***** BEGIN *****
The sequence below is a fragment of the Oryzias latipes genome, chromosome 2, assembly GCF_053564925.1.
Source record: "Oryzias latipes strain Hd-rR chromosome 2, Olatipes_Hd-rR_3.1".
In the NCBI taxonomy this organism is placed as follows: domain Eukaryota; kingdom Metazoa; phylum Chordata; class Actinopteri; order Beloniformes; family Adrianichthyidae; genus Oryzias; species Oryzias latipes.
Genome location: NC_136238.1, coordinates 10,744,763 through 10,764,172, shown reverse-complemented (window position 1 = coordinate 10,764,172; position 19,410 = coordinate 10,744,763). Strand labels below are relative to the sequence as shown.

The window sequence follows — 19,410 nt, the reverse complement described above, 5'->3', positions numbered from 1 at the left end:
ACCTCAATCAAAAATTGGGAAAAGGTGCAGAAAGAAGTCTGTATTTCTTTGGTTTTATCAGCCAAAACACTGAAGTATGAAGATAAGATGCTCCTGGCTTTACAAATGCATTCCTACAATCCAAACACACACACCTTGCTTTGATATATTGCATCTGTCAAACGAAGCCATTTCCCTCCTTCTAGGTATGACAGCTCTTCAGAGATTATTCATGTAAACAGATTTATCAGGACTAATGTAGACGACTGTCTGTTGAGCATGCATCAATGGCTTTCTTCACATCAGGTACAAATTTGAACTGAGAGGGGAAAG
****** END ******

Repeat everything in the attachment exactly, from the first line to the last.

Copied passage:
The sequence below is a fragment of the Oryzias latipes genome, chromosome 2, assembly GCF_053564925.1.
Source record: "Oryzias latipes strain Hd-rR chromosome 2, Olatipes_Hd-rR_3.1".
In the NCBI taxonomy this organism is placed as follows: domain Eukaryota; kingdom Metazoa; phylum Chordata; class Actinopteri; order Beloniformes; family Adrianichthyidae; genus Oryzias; species Oryzias latipes.
Genome location: NC_136238.1, coordinates 10,744,763 through 10,764,172, shown reverse-complemented (window position 1 = coordinate 10,764,172; position 19,410 = coordinate 10,744,763). Strand labels below are relative to the sequence as shown.

The window sequence follows — 19,410 nt, the reverse complement described above, 5'->3', positions numbered from 1 at the left end:
ACCTCAATCAAAAATTGGGAAAAGGTGCAGAAAGAAGTCTGTATTTCTTTGGTTTTATCAGCCAAAACACTGAAGTATGAAGATAAGATGCTCCTGGCTTTACAAATGCATTCCTACAATCCAAACACACACACCTTGCTTTGATATATTGCATCTGTCAAACGAAGCCATTTCCCTCCTTCTAGGTATGACAGCTCTTCAGAGATTATTCATGTAAACAGATTTATCAGGACTAATGTAGACGACTGTCTGTTGAGCATGCATCAATGGCTTTCTTCACATCAGGTACAAATTTGAACTGAGAGGGGAAAG